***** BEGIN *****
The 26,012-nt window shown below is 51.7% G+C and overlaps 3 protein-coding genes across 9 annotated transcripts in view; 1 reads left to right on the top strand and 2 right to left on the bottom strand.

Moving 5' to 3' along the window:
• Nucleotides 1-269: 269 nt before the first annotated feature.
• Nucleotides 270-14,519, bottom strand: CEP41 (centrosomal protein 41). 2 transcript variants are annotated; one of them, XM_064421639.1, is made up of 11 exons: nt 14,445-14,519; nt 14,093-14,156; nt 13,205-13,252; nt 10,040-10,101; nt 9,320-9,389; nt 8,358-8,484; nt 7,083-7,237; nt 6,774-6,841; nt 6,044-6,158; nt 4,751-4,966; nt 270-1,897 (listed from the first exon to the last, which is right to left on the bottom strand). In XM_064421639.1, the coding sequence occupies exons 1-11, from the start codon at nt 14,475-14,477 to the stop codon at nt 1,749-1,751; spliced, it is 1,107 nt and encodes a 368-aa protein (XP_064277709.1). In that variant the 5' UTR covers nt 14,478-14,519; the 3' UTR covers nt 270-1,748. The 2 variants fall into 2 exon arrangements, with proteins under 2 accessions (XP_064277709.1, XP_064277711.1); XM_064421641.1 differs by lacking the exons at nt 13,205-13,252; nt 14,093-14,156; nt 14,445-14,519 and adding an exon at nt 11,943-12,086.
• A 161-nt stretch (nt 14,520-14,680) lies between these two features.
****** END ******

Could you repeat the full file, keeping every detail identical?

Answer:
The 26,012-nt window shown below is 51.7% G+C and overlaps 3 protein-coding genes across 9 annotated transcripts in view; 1 reads left to right on the top strand and 2 right to left on the bottom strand.

Moving 5' to 3' along the window:
• Nucleotides 1-269: 269 nt before the first annotated feature.
• Nucleotides 270-14,519, bottom strand: CEP41 (centrosomal protein 41). 2 transcript variants are annotated; one of them, XM_064421639.1, is made up of 11 exons: nt 14,445-14,519; nt 14,093-14,156; nt 13,205-13,252; nt 10,040-10,101; nt 9,320-9,389; nt 8,358-8,484; nt 7,083-7,237; nt 6,774-6,841; nt 6,044-6,158; nt 4,751-4,966; nt 270-1,897 (listed from the first exon to the last, which is right to left on the bottom strand). In XM_064421639.1, the coding sequence occupies exons 1-11, from the start codon at nt 14,475-14,477 to the stop codon at nt 1,749-1,751; spliced, it is 1,107 nt and encodes a 368-aa protein (XP_064277709.1). In that variant the 5' UTR covers nt 14,478-14,519; the 3' UTR covers nt 270-1,748. The 2 variants fall into 2 exon arrangements, with proteins under 2 accessions (XP_064277709.1, XP_064277711.1); XM_064421641.1 differs by lacking the exons at nt 13,205-13,252; nt 14,093-14,156; nt 14,445-14,519 and adding an exon at nt 11,943-12,086.
• A 161-nt stretch (nt 14,520-14,680) lies between these two features.